• Category Archives Bees
  • Entheos

    Beltane and the Mesa View Moon

    Monday gratefuls: Curiosity. The Ancient Brothers. Mark and Dennis. Coming May 23rd. Yet more Rain. Even more swollen Streams. Ancientrails as a life project. Tom and his time with Charlie H. Bill and his time with Bella. Mark and his time at the gym. Anytime Fitness. My treadmill. Marilyn. Ginnie. Josh. Jane. Kat. A banker. Vulcan Centaur.

    Sparks of Joy and Awe: Rocket Scientists

    One brief shining: A beautiful woman with a long braid dangling over her t-shirt down to her space themed spandex had, on the back of the blue t-shirt an outline of the Vulcan Centaur rocket, on the front ULA and I asked, I’m too ignorant to know but is that a real rocket ship?


    Yes. She answered. And I was working on it until I quit my job a year and a half ago. What was your area of expertise? Vibration and acoustics. Oh. I see. Not sure why I keep running into engineers. But I do.

    CBE is amazing. All these smart people. This was at the Dismantling Racism class yesterday afternoon. Looked up the Vulcan Centaur and it’s been under development since 2014. Supposed to fly for the first time in July. Had a setback a month ago though with a second stage explosion during preparation for a launch.

    The class has gotten better. Taking a mussar approach to the work. I like it for the inner work though I chose an opponent for my practice this week. Four areas of possible practice each week: with HaShem (God), with Self, with a fellow, especially a victim of anti-black racism, or with an opponent.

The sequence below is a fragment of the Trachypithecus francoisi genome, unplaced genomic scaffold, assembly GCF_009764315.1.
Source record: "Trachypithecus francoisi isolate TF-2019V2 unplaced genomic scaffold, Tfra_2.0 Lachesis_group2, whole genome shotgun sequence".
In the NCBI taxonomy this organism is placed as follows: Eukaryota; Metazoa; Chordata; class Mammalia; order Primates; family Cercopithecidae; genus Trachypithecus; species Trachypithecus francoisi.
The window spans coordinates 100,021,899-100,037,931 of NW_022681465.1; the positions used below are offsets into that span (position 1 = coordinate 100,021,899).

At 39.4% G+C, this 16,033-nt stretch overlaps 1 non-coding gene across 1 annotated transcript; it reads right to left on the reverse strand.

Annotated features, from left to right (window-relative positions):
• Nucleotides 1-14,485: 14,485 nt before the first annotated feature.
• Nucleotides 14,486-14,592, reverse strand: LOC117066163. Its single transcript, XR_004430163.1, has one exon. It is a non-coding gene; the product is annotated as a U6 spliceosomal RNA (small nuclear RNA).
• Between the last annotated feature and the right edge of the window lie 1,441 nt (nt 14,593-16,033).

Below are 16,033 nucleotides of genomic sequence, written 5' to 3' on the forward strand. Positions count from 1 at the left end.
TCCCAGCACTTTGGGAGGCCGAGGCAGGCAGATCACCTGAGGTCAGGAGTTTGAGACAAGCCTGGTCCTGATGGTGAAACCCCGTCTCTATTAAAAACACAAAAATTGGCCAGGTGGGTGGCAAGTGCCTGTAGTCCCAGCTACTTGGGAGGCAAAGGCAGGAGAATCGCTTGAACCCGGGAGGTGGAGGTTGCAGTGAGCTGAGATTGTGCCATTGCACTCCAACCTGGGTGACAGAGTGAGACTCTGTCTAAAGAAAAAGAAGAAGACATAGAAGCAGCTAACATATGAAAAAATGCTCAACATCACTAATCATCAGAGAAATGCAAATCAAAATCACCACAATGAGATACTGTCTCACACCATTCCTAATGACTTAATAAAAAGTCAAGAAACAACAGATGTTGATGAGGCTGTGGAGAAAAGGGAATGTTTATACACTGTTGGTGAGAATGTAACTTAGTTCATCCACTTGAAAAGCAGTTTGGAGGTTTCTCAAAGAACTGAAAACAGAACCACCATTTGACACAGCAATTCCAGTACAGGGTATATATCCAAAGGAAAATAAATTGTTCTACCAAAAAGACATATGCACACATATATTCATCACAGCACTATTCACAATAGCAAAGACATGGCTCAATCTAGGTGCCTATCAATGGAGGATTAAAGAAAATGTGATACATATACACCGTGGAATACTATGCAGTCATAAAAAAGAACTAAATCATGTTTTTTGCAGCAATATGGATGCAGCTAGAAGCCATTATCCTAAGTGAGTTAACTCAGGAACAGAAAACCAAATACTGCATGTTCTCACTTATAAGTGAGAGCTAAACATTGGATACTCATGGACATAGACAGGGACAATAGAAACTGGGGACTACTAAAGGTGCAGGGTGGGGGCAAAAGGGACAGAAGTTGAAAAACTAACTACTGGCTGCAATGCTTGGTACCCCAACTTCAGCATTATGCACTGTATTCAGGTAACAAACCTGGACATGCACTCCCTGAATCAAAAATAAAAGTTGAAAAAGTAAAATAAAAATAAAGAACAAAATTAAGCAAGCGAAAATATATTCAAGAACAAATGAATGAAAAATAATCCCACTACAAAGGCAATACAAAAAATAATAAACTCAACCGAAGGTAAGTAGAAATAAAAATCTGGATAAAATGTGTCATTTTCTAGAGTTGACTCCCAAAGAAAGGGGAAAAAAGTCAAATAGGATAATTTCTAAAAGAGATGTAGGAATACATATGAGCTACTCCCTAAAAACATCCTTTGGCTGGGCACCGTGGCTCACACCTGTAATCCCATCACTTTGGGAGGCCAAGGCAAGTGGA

My practice involved an e-mail to a person with whom I’ve had long standing differences. Sent it last night and got a reply this morning. A sweet one. Maybe there’s something to this approach. The middah this week is kavod, or honor. Honoring self and other. The theological idea is the all made in God’s image trope. Said another way, we’re all human, all riding this blue spaceship our only home together with all the other critters and plants. Honor it all.


    During the Ancient Brothers session on curiosity I identified curiosity as my defining characteristic. And naming what I call the valedictory lifestyle. As a valedictorian myself I’ve occasionally become curious (see!) about what happens to others who graduate first in their class academically. Turns out usually nothing spectacular. Sure a lot go into academics. Some have successful careers in business or the sciences.

    But usually no stars. No one off achievements. No amazing inventions. Why? Because we’re generalists. We easily get sidetracked by something new and shiny. If purity of heart is to will one thing, we’re not at all pure.

    I call them enthusiasms. My enthusiasms can last a long time. Religion has turned out to be the longest lasting, but inside that broad category I’ve been all over the place. From existentialist atheist to Christian to Unitarian-Universalist to Pagan and wanderer with the tribe. There’s a piece of each of these, often substantial pieces that remain intact within me. All somehow glued together with Taoism.

    There’ve been many others. Art, my twelve years at the MIA. Politics, lasting almost as long as religion, but again all over the place in terms of action. Islam which I studied after 9/11. Horticulture. Cooking. Heating with wood. Beekeeping. Dogs. World travel. F1. Science. Tarot and Astrology. Cinema. Acting. Writing. Getting degrees. Tea. Korean and now Spanish. Oh, and one that actually has been lifelong, reading. Not sure when I learned but I’ve never ever stopped. Buying books, too. To feed the habit. I’ve dabbled in painting and sum-e.